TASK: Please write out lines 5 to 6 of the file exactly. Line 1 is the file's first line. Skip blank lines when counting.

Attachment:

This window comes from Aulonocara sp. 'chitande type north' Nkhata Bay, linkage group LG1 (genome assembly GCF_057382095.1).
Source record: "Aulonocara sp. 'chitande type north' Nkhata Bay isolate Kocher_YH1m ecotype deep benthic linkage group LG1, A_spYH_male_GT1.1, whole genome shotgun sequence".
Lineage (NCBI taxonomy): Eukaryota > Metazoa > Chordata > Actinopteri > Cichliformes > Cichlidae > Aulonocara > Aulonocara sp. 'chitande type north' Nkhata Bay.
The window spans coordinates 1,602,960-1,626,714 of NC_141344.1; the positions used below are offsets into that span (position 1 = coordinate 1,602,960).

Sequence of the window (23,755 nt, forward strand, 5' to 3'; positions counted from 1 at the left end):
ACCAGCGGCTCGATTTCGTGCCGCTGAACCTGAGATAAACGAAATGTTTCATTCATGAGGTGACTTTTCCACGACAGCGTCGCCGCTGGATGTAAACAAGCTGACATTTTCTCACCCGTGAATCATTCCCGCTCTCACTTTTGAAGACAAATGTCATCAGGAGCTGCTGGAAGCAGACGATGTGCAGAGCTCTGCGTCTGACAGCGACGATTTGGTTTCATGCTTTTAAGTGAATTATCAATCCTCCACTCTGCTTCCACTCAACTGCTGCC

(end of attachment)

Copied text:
Sequence of the window (23,755 nt, forward strand, 5' to 3'; positions counted from 1 at the left end):
ACCAGCGGCTCGATTTCGTGCCGCTGAACCTGAGATAAACGAAATGTTTCATTCATGAGGTGACTTTTCCACGACAGCGTCGCCGCTGGATGTAAACAAGCTGACATTTTCTCACCCGTGAATCATTCCCGCTCTCACTTTTGAAGACAAATGTCATCAGGAGCTGCTGGAAGCAGACGATGTGCAGAGCTCTGCGTCTGACAGCGACGATTTGGTTTCATGCTTTTAAGTGAATTATCAATCCTCCACTCTGCTTCCACTCAACTGCTGCC